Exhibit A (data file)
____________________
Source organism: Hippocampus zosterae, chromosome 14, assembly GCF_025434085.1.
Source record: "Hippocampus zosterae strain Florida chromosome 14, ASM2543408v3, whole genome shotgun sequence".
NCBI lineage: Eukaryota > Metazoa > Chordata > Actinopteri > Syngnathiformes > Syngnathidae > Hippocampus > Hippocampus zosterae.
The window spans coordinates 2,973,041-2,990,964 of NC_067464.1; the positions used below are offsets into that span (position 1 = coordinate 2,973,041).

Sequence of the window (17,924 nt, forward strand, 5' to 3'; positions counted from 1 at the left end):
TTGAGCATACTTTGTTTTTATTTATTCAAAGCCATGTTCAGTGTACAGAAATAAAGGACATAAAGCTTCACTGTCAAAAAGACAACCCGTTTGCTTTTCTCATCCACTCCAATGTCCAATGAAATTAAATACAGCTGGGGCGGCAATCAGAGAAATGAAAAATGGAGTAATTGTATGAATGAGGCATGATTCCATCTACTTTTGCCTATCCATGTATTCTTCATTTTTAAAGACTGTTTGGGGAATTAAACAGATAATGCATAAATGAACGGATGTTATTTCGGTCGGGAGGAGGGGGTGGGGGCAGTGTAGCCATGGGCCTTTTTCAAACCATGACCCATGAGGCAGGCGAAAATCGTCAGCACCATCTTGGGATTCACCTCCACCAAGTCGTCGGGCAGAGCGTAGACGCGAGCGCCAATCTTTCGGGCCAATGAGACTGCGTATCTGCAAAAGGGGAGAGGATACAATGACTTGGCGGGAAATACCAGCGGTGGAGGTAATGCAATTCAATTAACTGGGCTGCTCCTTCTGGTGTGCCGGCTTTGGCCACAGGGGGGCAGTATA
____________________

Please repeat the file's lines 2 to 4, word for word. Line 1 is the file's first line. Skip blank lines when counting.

Source record: "Hippocampus zosterae strain Florida chromosome 14, ASM2543408v3, whole genome shotgun sequence".
NCBI lineage: Eukaryota > Metazoa > Chordata > Actinopteri > Syngnathiformes > Syngnathidae > Hippocampus > Hippocampus zosterae.
The window spans coordinates 2,973,041-2,990,964 of NC_067464.1; the positions used below are offsets into that span (position 1 = coordinate 2,973,041).